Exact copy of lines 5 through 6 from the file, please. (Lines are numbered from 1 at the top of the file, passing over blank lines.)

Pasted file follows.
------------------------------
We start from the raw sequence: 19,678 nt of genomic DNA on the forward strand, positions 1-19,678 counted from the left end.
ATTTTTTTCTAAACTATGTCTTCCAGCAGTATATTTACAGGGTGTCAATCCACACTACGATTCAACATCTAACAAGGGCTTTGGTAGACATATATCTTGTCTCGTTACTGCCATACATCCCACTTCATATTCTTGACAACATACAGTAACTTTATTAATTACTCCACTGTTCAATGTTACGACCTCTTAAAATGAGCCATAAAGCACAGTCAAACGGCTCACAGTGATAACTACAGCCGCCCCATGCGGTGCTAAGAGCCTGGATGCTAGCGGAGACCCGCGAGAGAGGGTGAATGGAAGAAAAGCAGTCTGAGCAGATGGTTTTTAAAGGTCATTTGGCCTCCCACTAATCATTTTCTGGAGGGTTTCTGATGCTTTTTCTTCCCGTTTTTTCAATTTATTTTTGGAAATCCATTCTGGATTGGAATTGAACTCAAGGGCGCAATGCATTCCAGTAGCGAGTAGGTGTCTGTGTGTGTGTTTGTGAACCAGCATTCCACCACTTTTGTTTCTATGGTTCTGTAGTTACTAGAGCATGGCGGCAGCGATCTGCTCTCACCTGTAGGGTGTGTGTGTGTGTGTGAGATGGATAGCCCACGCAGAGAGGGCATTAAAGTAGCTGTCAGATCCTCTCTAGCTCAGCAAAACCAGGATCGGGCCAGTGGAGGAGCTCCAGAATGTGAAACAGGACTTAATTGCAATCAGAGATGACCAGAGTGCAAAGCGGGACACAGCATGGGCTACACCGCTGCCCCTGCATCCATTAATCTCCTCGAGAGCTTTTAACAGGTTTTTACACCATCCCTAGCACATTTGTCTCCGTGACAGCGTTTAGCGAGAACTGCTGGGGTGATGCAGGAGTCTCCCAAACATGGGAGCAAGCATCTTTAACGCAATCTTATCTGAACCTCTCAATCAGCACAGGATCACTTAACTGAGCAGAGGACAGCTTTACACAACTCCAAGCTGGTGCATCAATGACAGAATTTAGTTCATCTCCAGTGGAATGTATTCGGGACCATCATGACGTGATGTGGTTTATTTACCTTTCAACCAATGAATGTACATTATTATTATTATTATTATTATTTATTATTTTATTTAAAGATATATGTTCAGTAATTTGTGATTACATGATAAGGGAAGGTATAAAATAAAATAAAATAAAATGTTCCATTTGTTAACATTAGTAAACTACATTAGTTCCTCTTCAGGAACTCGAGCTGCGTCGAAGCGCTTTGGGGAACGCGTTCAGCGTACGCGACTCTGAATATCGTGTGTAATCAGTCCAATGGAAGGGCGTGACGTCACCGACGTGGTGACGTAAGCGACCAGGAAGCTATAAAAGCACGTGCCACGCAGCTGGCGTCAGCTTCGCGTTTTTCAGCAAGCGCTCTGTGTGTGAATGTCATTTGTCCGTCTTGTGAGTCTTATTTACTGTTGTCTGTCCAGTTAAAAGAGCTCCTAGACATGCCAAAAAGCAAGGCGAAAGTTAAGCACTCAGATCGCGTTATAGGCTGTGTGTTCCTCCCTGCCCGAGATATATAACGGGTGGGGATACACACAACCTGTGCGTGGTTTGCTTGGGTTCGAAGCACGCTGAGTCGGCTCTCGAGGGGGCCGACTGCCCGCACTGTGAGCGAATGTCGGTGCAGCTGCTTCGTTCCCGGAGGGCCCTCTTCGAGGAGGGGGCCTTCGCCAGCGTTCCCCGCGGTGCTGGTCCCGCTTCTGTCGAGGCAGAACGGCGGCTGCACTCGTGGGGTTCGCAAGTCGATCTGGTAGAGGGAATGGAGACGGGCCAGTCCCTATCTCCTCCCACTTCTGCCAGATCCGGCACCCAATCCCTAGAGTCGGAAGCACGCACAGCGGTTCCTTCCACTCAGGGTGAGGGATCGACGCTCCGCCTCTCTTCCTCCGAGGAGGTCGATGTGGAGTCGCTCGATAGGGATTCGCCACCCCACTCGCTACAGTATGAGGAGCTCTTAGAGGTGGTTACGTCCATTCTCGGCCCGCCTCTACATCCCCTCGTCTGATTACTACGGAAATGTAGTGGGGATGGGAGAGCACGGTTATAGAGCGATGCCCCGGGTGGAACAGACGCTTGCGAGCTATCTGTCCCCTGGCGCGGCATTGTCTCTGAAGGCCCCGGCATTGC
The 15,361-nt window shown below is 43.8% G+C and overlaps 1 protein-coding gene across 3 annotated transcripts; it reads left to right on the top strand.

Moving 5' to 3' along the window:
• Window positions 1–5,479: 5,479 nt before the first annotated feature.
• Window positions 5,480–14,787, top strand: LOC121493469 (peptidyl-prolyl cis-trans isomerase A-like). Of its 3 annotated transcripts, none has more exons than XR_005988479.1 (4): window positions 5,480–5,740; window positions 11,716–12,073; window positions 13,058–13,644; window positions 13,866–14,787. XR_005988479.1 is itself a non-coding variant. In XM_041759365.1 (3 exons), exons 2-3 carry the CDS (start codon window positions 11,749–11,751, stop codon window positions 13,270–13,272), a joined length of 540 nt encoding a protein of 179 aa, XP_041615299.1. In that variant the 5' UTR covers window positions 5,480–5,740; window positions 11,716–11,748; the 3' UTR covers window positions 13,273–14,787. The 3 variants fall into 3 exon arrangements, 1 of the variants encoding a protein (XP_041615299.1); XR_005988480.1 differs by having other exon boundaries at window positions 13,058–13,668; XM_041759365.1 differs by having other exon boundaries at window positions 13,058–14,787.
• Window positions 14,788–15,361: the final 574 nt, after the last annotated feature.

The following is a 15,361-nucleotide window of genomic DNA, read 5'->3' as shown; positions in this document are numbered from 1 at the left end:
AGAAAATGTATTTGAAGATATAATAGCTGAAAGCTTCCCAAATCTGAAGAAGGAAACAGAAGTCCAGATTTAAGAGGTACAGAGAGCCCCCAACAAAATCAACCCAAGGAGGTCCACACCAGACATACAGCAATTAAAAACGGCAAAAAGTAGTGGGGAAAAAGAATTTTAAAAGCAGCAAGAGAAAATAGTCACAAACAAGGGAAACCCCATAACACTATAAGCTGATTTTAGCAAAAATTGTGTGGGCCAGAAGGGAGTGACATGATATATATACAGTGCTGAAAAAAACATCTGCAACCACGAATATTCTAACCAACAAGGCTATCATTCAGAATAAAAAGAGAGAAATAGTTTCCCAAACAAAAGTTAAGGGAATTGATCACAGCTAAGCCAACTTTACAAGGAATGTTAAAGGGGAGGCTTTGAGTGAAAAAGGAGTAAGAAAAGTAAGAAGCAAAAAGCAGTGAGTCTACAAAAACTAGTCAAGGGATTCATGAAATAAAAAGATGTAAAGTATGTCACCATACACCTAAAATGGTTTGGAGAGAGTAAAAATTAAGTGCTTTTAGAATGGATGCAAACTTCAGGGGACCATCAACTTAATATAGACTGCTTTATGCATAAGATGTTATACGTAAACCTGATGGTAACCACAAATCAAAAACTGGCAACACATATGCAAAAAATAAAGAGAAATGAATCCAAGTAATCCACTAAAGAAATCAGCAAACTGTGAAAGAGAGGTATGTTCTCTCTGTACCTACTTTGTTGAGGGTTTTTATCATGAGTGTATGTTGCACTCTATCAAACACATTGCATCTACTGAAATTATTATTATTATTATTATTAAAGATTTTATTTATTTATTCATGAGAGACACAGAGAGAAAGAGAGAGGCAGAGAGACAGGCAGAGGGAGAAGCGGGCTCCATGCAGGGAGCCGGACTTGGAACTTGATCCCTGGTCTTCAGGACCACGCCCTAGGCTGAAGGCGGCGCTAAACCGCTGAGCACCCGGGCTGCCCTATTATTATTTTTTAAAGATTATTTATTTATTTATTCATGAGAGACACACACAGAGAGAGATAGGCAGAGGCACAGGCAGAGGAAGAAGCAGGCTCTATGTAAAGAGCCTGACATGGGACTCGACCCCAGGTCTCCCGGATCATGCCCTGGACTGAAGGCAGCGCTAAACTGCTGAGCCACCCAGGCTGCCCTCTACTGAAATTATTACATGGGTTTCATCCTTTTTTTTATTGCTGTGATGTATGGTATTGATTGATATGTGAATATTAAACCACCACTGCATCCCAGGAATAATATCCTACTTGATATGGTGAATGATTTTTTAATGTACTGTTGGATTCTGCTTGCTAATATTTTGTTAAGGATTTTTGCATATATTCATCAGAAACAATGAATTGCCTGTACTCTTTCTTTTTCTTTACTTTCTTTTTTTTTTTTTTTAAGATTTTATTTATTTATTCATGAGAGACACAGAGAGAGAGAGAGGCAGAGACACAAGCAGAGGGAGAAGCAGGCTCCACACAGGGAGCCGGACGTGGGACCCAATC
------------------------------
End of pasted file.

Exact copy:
• Window positions 1–5,479: 5,479 nt before the first annotated feature.
• Window positions 5,480–14,787, top strand: LOC121493469 (peptidyl-prolyl cis-trans isomerase A-like). Of its 3 annotated transcripts, none has more exons than XR_005988479.1 (4): window positions 5,480–5,740; window positions 11,716–12,073; window positions 13,058–13,644; window positions 13,866–14,787. XR_005988479.1 is itself a non-coding variant. In XM_041759365.1 (3 exons), exons 2-3 carry the CDS (start codon window positions 11,749–11,751, stop codon window positions 13,270–13,272), a joined length of 540 nt encoding a protein of 179 aa, XP_041615299.1. In that variant the 5' UTR covers window positions 5,480–5,740; window positions 11,716–11,748; the 3' UTR covers window positions 13,273–14,787. The 3 variants fall into 3 exon arrangements, 1 of the variants encoding a protein (XP_041615299.1); XR_005988480.1 differs by having other exon boundaries at window positions 13,058–13,668; XM_041759365.1 differs by having other exon boundaries at window positions 13,058–14,787.